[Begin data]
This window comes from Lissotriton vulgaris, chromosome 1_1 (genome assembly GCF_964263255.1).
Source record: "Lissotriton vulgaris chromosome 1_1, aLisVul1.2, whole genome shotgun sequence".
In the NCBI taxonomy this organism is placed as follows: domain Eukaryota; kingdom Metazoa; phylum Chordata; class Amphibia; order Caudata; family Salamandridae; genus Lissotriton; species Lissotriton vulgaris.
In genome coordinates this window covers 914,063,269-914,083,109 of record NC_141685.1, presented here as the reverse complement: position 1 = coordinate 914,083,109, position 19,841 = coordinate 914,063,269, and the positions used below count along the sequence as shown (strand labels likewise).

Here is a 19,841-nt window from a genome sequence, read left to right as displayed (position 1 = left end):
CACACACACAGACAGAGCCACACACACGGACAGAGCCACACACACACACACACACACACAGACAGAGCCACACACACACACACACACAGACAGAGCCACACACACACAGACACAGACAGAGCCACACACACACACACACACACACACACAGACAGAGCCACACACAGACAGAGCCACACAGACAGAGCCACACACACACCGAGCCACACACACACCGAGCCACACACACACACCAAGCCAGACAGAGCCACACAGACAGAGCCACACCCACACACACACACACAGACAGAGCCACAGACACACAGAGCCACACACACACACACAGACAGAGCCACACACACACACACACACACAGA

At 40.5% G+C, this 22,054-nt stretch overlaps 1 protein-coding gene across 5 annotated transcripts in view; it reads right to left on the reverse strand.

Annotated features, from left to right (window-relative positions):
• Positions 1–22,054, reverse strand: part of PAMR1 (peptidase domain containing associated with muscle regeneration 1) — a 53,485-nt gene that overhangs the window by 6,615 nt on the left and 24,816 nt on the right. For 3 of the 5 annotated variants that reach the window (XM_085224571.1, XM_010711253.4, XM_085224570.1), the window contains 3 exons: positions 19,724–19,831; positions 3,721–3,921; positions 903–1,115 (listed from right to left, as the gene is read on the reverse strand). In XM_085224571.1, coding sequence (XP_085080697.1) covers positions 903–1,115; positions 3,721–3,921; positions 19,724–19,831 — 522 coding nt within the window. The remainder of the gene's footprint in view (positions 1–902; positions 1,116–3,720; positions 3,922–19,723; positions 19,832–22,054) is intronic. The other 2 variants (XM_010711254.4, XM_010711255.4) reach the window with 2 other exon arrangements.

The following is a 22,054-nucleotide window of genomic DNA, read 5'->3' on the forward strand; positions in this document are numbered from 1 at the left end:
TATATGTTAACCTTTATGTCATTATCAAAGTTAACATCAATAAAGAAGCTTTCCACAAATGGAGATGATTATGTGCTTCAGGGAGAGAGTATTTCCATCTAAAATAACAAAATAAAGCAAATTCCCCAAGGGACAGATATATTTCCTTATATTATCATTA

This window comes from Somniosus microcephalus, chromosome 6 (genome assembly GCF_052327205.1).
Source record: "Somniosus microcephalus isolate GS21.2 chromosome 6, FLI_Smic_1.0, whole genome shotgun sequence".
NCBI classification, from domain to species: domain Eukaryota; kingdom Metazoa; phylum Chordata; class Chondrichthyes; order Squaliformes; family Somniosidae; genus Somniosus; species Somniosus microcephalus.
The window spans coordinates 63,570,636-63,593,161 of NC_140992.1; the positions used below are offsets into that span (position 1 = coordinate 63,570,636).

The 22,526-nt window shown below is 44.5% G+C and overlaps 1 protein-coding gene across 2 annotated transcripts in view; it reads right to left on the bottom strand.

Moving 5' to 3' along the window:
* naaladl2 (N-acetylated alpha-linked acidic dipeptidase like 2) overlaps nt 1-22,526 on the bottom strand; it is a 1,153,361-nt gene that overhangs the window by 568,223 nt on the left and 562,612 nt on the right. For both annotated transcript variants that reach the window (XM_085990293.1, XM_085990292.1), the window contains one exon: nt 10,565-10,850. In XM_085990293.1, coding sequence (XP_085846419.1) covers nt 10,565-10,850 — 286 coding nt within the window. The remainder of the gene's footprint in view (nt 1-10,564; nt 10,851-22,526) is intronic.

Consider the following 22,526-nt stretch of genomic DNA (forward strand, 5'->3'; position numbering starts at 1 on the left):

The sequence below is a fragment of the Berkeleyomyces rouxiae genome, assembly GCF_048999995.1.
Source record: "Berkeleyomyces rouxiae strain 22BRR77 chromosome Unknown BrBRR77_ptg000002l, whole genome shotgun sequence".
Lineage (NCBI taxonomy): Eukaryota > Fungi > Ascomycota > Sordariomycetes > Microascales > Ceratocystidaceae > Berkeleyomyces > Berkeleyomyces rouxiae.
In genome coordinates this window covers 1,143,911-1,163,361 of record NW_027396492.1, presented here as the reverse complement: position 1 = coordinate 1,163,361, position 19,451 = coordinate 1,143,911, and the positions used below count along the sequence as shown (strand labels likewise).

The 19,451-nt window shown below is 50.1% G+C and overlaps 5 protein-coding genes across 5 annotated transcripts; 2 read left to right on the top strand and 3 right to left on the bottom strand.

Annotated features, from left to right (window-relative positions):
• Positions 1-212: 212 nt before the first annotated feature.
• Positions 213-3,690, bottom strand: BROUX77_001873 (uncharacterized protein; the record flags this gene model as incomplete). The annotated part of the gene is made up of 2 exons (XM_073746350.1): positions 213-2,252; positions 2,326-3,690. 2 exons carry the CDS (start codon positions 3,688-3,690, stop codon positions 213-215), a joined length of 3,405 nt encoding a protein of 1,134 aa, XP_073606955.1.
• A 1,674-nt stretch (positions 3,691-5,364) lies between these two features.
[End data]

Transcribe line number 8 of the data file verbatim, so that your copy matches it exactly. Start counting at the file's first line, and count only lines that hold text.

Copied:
Annotated features, from left to right (window-relative positions):